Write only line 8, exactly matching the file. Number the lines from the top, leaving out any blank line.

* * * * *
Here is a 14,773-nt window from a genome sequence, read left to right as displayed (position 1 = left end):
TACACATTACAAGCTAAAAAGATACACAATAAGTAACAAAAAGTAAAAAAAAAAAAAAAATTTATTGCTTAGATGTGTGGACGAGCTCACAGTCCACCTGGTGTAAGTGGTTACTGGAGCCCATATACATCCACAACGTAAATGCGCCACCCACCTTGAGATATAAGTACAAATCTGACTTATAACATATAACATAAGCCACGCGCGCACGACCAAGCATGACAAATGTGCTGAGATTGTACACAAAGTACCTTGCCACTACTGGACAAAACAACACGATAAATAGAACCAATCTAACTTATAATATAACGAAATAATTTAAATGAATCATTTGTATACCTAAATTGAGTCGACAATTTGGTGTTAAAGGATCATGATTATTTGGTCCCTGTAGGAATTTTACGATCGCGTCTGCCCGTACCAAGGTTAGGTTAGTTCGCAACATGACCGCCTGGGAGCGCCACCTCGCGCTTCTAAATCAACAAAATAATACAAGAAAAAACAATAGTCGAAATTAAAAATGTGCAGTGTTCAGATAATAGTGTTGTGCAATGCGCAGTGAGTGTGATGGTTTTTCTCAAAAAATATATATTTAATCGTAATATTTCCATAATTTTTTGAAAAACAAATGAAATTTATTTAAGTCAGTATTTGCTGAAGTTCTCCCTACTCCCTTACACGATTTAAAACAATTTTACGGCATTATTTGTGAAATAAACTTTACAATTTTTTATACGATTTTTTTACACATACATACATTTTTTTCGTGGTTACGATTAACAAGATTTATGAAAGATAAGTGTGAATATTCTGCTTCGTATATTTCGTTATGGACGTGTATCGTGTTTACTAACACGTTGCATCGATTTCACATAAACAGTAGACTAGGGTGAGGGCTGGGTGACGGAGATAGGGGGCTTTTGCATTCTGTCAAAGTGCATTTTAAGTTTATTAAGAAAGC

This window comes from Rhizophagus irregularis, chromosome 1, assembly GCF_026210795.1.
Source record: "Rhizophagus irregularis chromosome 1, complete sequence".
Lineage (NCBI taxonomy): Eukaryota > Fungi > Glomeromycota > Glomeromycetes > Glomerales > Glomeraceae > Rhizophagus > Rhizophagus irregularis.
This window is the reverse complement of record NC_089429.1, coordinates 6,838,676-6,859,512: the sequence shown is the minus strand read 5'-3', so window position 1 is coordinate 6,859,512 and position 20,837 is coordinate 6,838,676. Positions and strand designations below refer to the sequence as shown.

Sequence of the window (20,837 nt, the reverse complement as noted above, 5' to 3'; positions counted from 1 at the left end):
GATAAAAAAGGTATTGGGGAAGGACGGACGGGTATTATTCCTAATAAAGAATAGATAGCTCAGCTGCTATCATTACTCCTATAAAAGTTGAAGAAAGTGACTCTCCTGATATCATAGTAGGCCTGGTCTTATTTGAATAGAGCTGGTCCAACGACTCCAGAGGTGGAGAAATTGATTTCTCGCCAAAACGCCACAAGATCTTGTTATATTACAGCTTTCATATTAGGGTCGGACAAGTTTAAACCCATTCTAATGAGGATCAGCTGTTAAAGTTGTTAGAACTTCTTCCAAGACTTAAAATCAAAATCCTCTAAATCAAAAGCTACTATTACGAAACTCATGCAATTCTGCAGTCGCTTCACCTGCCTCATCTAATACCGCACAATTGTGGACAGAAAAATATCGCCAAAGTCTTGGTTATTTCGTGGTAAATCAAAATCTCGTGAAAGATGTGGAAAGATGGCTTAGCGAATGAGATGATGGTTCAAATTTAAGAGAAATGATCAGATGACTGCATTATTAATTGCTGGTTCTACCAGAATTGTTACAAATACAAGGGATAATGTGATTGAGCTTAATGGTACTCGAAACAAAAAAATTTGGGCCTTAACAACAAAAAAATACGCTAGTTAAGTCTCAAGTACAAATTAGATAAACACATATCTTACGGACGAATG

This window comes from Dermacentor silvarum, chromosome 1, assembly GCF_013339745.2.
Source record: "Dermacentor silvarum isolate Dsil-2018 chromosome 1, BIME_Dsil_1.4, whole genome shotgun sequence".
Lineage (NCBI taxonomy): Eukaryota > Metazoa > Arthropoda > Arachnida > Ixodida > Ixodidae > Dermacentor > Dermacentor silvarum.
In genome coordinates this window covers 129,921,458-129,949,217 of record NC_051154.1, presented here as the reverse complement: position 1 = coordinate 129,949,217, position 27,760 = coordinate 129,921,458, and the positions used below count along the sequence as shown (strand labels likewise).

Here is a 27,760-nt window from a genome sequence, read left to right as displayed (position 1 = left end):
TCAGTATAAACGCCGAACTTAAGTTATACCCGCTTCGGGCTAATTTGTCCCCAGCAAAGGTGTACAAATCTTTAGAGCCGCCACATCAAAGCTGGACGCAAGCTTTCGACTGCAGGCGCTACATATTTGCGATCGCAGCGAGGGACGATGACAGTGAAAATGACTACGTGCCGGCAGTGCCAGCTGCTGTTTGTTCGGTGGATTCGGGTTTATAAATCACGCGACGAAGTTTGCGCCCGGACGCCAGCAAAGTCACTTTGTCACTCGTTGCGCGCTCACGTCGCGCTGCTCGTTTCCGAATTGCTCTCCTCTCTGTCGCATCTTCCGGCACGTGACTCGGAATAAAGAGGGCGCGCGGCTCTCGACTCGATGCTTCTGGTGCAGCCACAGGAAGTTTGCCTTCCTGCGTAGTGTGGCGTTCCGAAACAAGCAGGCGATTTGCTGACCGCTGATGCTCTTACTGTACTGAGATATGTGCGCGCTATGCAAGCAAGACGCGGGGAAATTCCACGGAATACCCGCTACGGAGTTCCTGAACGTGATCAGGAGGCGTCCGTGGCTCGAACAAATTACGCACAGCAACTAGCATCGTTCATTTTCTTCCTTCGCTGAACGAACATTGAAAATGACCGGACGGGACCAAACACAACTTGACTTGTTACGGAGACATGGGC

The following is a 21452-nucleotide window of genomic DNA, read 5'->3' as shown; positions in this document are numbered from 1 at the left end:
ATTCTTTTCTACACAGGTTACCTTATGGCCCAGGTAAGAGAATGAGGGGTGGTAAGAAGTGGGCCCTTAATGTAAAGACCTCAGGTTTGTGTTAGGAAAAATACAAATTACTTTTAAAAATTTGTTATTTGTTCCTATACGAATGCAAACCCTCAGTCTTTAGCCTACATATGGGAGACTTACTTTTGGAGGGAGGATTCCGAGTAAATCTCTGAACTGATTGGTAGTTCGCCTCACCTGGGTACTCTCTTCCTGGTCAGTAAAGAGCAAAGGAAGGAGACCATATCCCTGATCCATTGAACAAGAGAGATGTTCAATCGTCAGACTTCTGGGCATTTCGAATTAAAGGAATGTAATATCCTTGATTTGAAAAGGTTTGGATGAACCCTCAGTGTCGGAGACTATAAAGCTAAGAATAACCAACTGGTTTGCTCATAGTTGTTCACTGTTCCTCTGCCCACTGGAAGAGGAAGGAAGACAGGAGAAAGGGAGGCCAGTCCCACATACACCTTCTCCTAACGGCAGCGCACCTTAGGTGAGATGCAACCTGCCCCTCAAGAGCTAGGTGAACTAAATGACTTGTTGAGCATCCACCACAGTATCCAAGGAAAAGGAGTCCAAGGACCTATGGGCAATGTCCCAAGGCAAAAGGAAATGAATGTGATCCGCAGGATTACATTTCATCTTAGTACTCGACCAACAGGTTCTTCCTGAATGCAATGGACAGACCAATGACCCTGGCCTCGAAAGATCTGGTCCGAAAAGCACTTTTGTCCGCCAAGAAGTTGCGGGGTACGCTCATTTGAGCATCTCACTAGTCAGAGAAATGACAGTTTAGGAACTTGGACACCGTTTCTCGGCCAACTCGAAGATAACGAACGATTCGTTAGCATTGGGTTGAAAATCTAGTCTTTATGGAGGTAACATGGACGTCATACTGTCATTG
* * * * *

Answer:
GATAAAAAAGGTATTGGGGAAGGACGGACGGGTATTATTCCTAATAAAGAATAGATAGCTCAGCTGCTATCATTACTCCTATAAAAGTTGAAGAAAGTGACTCTCCTGATATCATAGTAGGCCTGGTCTTATTTGAATAGAGCTGGTCCAACGACTCCAGAGGTGGAGAAATTGATTTCTCGCCAAAACGCCACAAGATCTTGTTATATTACAGCTTTCATATTAGGGTCGGACAAGTTTAAACCCATTCTAATGAGGATCAGCTGTTAAAGTTGTTAGAACTTCTTCCAAGACTTAAAATCAAAATCCTCTAAATCAAAAGCTACTATTACGAAACTCATGCAATTCTGCAGTCGCTTCACCTGCCTCATCTAATACCGCACAATTGTGGACAGAAAAATATCGCCAAAGTCTTGGTTATTTCGTGGTAAATCAAAATCTCGTGAAAGATGTGGAAAGATGGCTTAGCGAATGAGATGATGGTTCAAATTTAAGAGAAATGATCAGATGACTGCATTATTAATTGCTGGTTCTACCAGAATTGTTACAAATACAAGGGATAATGTGATTGAGCTTAATGGTACTCGAAACAAAAAAATTTGGGCCTTAACAACAAAAAAATACGCTAGTTAAGTCTCAAGTACAAATTAGATAAACACATATCTTACGGACGAATG